15 April

What did we do yesterday? I suppose we blathered. About what? Oh, this and that. Nothing in particular. Ah yes, now I remember. Yesterday we spent blathering about nothing in particular. That's been going on for half a century.

(First radical producer to do a Cornovirus Lock Down version of Waiting for Godot gets slapped with a wet fish.)

We watched Godfather III, as threatened. It was not as good as Godfather I and Godfather II, but does not deserve its reputation as the Phantom Menace of extremely long films about Italian Americans garrotting each other. The final sequence of everyone being murdered at the opera goes on for about three times as long as it needs to; and I don't think I buy the idea of the hitmen dressing as priests to murder the untouchable gang boss during the festival. The film is so long and there are so many characters that I tend to get lost as to who is killing who in the final bloodbath. I like the way that the purely romantic Mafioso of the Godfather have caught up with actual history in the Godfather Part III: I remember the real life news stories about God's Banker hanging himself (or not) off Blackfriars bridge. I think that the premise of the film is probably flawed: having spent seven hours and two movies establishing that Michael is a callous monster, it doesn't quite work for the final part of the trilogy to try to humanise him. Similarly, after Kay has walked out on him so decisively in part two, it is an anticlimax for them to try and get back together, up to a point, in part three. However, the central character arc, of Vincent growing from being an out of control psychopath to the next cold blooded Don is very well done. I really ought to put the novels on my list of very long books that I am going to get around to someday.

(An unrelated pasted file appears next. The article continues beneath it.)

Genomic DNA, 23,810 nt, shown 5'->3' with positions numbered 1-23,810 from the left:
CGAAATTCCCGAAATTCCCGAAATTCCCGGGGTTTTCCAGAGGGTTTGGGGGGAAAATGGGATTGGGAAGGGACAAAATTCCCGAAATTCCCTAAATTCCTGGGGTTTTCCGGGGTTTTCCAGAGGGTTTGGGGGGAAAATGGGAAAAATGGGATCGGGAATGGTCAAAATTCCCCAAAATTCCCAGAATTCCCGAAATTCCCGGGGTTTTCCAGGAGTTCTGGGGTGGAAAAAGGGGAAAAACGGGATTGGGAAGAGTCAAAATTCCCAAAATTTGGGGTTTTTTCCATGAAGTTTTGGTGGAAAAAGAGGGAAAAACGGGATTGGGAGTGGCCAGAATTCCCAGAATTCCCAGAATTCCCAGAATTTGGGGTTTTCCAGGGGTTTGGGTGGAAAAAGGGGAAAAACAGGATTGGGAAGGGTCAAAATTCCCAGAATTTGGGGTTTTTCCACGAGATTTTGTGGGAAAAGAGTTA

Apparently, there is going to be an infinitely long Netflix series based on Dune.

1 comment:

Robert Kibble said...

When conversation totally ran dry with my sisters as we'd just finished comparing notes on how many milk bottles we each got weekly, I looked out of the window and said "Oh look, Godot."

How we laughed.